After he retired in 1963, the family moved to Fairfax, where they lived for 30 years. Mrs. Lieblich and her husband moved to Winchester in 1992.

Mrs. Lieblich was a longtime member of the Church of the Apostles in Fairfax. Her needlework won several awards over the years in such venues as the Woodlawn Plantation Art Festival. In addition to her gardening, she spent much of her time, with her husband, raising and showing Cavalier King Charles Spaniels. Their dogs won several trophies.

Survivors include two daughters, Virginia Campbell Calvert of Burke and Patti Shields Lieblich of Alexandria; a brother; seven grandchildren; and two great-grandchildren.

Marguerite C. Momyer Air Force Wife, Church Member

Marguerite C. Momyer, 90, an Air Force officer's wife and a member of Grace Episcopal Church in Arlington, died of a heart attack Oct. 19 at her home in Melbourne, Fla. She had lived in Arlington for 31 years.

Mrs. Momyer, a native of Salt Lake City, traveled with her husband, Gen. William W. Momyer, retired commander of the U.S. Air Force Tactical Air Command, on his inspection of military bases and units.

She was involved in charitable projects sponsored by the Air Force Officers' Wives Club. While her husband was in Vietnam from 1966 to 1968, she worked with the Red Cross in Arlington.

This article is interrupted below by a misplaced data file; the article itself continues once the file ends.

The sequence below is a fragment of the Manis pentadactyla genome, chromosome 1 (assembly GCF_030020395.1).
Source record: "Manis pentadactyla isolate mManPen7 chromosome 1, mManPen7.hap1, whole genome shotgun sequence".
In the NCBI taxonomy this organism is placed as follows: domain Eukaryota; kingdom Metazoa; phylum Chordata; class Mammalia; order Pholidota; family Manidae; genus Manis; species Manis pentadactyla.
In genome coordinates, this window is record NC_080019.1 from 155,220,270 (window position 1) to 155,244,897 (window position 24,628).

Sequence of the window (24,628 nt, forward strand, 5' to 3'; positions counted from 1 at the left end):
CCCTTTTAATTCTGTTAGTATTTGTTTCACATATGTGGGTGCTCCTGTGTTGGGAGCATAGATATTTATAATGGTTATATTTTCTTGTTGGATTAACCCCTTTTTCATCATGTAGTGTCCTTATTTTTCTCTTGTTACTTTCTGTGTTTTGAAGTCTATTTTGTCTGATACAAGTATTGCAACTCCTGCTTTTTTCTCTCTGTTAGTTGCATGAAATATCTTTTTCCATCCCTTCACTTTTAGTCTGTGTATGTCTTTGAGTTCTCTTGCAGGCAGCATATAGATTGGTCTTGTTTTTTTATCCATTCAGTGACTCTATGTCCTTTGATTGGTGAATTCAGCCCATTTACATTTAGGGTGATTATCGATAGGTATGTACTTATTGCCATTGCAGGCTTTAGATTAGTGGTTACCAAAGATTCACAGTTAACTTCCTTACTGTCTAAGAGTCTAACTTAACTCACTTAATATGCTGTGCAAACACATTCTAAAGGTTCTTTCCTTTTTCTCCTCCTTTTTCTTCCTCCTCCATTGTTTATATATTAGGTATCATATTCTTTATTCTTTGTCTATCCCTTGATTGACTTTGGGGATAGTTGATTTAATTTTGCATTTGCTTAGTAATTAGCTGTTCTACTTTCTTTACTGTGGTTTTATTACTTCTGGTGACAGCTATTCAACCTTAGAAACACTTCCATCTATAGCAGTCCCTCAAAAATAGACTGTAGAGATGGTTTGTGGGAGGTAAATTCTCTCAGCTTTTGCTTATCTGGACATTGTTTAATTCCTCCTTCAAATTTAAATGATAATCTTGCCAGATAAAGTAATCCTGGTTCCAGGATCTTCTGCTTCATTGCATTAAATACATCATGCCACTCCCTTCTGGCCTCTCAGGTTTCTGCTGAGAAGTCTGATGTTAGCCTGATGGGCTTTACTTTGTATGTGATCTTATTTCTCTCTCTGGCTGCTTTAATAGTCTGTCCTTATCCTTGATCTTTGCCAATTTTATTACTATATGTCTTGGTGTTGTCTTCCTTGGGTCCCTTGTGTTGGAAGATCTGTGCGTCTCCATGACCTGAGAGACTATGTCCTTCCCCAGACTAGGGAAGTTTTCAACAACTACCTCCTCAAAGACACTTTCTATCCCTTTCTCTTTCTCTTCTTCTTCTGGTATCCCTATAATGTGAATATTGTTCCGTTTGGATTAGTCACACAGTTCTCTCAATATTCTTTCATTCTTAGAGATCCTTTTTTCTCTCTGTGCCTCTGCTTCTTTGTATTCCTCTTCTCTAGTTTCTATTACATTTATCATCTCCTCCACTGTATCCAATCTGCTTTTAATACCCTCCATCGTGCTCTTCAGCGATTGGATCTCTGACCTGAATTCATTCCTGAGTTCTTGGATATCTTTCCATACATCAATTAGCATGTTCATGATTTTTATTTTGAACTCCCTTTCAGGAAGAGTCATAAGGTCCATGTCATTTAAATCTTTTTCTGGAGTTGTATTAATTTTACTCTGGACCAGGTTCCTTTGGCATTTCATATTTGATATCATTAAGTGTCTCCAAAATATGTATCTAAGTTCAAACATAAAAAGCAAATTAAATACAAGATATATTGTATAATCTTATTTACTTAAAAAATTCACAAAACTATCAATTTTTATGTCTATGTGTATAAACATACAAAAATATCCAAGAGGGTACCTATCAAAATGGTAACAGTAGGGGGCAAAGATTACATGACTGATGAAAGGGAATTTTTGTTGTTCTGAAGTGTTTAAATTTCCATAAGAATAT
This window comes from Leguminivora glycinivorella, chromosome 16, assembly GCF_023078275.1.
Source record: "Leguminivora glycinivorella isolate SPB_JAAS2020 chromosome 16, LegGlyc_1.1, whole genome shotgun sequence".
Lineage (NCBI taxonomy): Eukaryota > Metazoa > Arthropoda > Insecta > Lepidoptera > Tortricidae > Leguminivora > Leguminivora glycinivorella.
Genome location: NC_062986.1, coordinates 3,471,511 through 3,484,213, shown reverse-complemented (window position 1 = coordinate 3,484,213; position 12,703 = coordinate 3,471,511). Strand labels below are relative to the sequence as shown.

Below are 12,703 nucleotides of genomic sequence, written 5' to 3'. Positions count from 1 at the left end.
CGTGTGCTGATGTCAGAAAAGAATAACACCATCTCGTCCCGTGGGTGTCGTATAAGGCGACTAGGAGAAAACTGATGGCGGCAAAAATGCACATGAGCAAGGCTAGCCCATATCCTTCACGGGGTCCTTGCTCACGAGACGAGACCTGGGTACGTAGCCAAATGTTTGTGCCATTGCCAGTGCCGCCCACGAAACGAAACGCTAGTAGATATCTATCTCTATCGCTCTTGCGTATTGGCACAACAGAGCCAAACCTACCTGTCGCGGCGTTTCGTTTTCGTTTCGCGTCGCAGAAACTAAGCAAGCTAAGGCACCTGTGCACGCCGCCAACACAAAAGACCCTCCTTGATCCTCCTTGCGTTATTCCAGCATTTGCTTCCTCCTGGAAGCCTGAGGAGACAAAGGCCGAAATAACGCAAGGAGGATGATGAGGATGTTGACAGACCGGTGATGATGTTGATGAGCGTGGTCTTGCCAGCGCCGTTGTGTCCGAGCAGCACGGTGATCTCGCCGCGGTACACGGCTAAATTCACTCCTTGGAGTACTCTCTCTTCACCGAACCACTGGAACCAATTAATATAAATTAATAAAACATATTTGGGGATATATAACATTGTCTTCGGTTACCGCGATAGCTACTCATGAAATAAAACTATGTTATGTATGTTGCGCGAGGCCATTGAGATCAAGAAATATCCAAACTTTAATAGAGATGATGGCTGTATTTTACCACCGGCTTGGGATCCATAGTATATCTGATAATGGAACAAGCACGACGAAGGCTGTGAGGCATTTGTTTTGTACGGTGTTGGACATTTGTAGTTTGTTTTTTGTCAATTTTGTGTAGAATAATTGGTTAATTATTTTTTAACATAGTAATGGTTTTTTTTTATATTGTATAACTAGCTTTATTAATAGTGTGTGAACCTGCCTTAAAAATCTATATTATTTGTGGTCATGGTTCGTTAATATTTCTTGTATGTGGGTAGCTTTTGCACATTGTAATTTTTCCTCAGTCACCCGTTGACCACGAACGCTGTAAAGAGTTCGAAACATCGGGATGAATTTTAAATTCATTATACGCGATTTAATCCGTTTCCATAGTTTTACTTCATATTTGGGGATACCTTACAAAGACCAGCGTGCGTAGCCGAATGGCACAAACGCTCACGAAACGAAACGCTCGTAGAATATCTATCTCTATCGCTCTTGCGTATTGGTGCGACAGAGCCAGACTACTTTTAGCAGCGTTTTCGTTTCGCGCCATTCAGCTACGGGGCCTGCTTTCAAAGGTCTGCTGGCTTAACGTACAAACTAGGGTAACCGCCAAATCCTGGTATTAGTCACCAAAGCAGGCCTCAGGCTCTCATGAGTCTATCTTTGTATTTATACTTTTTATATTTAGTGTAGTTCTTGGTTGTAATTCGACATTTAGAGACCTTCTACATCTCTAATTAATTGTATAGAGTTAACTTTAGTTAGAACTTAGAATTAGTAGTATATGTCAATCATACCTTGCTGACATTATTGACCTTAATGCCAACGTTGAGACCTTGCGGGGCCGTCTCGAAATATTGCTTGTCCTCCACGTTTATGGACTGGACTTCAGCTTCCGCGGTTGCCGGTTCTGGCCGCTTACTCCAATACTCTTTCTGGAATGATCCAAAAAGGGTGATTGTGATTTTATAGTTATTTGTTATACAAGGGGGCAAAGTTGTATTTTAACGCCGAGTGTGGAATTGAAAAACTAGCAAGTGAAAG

Mrs. Momyer moved to Melbourne in 2003. An artist and talented pianist, she was active in both activities almost to the time of her death.

In addition to her husband of 65 years, survivors include a daughter, Billie Jean Pilipovich of Merritt Island, Fla.; three grandchildren; and two great-grandsons.

Andrew L. Nedorolik Sr. Air Force Master Sergeant

Andrew L. Nedorolik Sr., 92, a retired Air Force master sergeant, died of cardiovascular arrest resulting from blood clots Oct. 2 at Inova Mount Vernon Hospital in Alexandria.

Born in Streator, Ill., Mr. Nedorolik grew up on South Dakota farms. He joined the U.S. Army Air Corps in 1939, serving for six years in the Panama Canal Zone and in the United States. He was discharged in 1945 but reenlisted in the Air Force, serving in the European theater and in the United States until he retired as a master sergeant in 1960. He graduated from the Noncommissioned Officer Academy at Westover Air Force Base in 1959. Mr. Nedorolik was a member of the Air Force Reserve until 1970.

He worked as an air-conditioning and refrigeration technician at Bolling Air Force Base from 1968 until his second retirement in 1976.

He was a member of the Knights of Columbus and the American Legion.

His marriage to Lillian Nedorolik ended in divorce.

Survivors include six children, Andrew L. Nedorolik Jr. of Cabot, Ark., Thomas F. Nedorolik of Mililani, Hawaii, Charles E. Nedorolik of Manassas, Dolores M. Klouser of Ephrata, Pa., Barbara A. Roberson of Fredericksburg and Mary Ann Pryor of Woodbridge; a half brother; 12 grandchildren; and 12 great-grandchildren.